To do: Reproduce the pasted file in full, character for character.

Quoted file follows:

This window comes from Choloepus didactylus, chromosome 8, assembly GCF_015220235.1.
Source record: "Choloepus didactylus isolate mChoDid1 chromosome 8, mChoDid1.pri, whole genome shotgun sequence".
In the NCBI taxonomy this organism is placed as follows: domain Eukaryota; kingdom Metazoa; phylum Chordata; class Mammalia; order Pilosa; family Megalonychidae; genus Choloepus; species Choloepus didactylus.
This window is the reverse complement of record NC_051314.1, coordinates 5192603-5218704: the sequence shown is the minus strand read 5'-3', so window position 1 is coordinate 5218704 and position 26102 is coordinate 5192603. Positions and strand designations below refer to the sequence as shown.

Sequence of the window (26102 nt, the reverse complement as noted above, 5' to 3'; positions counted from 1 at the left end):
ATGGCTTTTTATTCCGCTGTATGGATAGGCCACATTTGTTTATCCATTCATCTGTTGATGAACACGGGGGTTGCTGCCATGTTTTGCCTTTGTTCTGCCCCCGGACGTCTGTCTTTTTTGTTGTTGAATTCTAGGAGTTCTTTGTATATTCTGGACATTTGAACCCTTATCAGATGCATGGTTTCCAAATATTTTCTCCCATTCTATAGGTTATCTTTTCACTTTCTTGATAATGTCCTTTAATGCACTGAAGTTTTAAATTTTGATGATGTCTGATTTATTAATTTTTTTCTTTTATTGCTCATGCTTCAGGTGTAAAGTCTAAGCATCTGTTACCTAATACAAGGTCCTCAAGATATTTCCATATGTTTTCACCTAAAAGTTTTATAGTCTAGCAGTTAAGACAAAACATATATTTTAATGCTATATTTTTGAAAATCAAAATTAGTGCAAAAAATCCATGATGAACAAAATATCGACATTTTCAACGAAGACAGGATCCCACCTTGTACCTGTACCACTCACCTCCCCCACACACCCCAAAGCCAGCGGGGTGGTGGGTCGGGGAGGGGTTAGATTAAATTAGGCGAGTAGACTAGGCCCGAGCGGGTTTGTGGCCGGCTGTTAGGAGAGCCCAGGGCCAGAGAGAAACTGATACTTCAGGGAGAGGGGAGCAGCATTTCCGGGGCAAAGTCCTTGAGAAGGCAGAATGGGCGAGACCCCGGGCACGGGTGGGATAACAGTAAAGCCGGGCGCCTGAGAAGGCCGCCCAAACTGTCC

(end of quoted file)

This window comes from Choloepus didactylus, chromosome 8, assembly GCF_015220235.1.
Source record: "Choloepus didactylus isolate mChoDid1 chromosome 8, mChoDid1.pri, whole genome shotgun sequence".
In the NCBI taxonomy this organism is placed as follows: domain Eukaryota; kingdom Metazoa; phylum Chordata; class Mammalia; order Pilosa; family Megalonychidae; genus Choloepus; species Choloepus didactylus.
This window is the reverse complement of record NC_051314.1, coordinates 5192603-5218704: the sequence shown is the minus strand read 5'-3', so window position 1 is coordinate 5218704 and position 26102 is coordinate 5192603. Positions and strand designations below refer to the sequence as shown.

Sequence of the window (26102 nt, the reverse complement as noted above, 5' to 3'; positions counted from 1 at the left end):
ATGGCTTTTTATTCCGCTGTATGGATAGGCCACATTTGTTTATCCATTCATCTGTTGATGAACACGGGGGTTGCTGCCATGTTTTGCCTTTGTTCTGCCCCCGGACGTCTGTCTTTTTTGTTGTTGAATTCTAGGAGTTCTTTGTATATTCTGGACATTTGAACCCTTATCAGATGCATGGTTTCCAAATATTTTCTCCCATTCTATAGGTTATCTTTTCACTTTCTTGATAATGTCCTTTAATGCACTGAAGTTTTAAATTTTGATGATGTCTGATTTATTAATTTTTTTCTTTTATTGCTCATGCTTCAGGTGTAAAGTCTAAGCATCTGTTACCTAATACAAGGTCCTCAAGATATTTCCATATGTTTTCACCTAAAAGTTTTATAGTCTAGCAGTTAAGACAAAACATATATTTTAATGCTATATTTTTGAAAATCAAAATTAGTGCAAAAAATCCATGATGAACAAAATATCGACATTTTCAACGAAGACAGGATCCCACCTTGTACCTGTACCACTCACCTCCCCCACACACCCCAAAGCCAGCGGGGTGGTGGGTCGGGGAGGGGTTAGATTAAATTAGGCGAGTAGACTAGGCCCGAGCGGGTTTGTGGCCGGCTGTTAGGAGAGCCCAGGGCCAGAGAGAAACTGATACTTCAGGGAGAGGGGAGCAGCATTTCCGGGGCAAAGTCCTTGAGAAGGCAGAATGGGCGAGACCCCGGGCACGGGTGGGATAACAGTAAAGCCGGGCGCCTGAGAAGGCCGCCCAAACTGTCC